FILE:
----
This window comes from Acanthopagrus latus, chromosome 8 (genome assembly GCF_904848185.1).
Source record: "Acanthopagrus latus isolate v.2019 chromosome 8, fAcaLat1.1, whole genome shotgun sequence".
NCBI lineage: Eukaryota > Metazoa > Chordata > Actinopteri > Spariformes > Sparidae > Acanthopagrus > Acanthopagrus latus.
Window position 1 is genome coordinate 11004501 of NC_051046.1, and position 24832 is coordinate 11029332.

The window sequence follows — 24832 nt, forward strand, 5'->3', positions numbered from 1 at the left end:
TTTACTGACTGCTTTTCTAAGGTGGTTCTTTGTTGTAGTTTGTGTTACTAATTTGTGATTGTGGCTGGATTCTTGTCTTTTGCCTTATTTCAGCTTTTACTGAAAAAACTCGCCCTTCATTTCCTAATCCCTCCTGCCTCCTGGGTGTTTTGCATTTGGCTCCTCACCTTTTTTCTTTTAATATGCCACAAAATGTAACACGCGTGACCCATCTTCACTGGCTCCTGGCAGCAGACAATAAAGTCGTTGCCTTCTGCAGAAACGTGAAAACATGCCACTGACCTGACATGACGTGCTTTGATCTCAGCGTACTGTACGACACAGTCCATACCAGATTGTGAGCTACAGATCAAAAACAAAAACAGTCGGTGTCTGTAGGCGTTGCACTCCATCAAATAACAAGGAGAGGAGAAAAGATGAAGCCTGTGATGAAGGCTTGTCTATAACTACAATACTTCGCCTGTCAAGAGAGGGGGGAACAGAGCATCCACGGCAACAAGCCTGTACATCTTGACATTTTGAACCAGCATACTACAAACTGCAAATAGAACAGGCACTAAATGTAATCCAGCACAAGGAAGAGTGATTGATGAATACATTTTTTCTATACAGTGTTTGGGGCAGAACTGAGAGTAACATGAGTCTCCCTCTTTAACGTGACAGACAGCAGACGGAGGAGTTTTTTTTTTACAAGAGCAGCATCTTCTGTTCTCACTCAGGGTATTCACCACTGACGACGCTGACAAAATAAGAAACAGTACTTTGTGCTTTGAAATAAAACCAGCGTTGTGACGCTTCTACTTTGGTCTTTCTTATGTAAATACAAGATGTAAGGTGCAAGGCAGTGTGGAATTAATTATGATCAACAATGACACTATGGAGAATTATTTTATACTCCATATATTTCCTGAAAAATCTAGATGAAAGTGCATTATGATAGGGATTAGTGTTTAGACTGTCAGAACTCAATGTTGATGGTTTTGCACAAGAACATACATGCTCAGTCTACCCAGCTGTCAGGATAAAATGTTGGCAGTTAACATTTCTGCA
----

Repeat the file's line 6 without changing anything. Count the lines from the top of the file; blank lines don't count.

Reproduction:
TTTACTGACTGCTTTTCTAAGGTGGTTCTTTGTTGTAGTTTGTGTTACTAATTTGTGATTGTGGCTGGATTCTTGTCTTTTGCCTTATTTCAGCTTTTACTGAAAAAACTCGCCCTTCATTTCCTAATCCCTCCTGCCTCCTGGGTGTTTTGCATTTGGCTCCTCACCTTTTTTCTTTTAATATGCCACAAAATGTAACACGCGTGACCCATCTTCACTGGCTCCTGGCAGCAGACAATAAAGTCGTTGCCTTCTGCAGAAACGTGAAAACATGCCACTGACCTGACATGACGTGCTTTGATCTCAGCGTACTGTACGACACAGTCCATACCAGATTGTGAGCTACAGATCAAAAACAAAAACAGTCGGTGTCTGTAGGCGTTGCACTCCATCAAATAACAAGGAGAGGAGAAAAGATGAAGCCTGTGATGAAGGCTTGTCTATAACTACAATACTTCGCCTGTCAAGAGAGGGGGGAACAGAGCATCCACGGCAACAAGCCTGTACATCTTGACATTTTGAACCAGCATACTACAAACTGCAAATAGAACAGGCACTAAATGTAATCCAGCACAAGGAAGAGTGATTGATGAATACATTTTTTCTATACAGTGTTTGGGGCAGAACTGAGAGTAACATGAGTCTCCCTCTTTAACGTGACAGACAGCAGACGGAGGAGTTTTTTTTTTACAAGAGCAGCATCTTCTGTTCTCACTCAGGGTATTCACCACTGACGACGCTGACAAAATAAGAAACAGTACTTTGTGCTTTGAAATAAAACCAGCGTTGTGACGCTTCTACTTTGGTCTTTCTTATGTAAATACAAGATGTAAGGTGCAAGGCAGTGTGGAATTAATTATGATCAACAATGACACTATGGAGAATTATTTTATACTCCATATATTTCCTGAAAAATCTAGATGAAAGTGCATTATGATAGGGATTAGTGTTTAGACTGTCAGAACTCAATGTTGATGGTTTTGCACAAGAACATACATGCTCAGTCTACCCAGCTGTCAGGATAAAATGTTGGCAGTTAACATTTCTGCA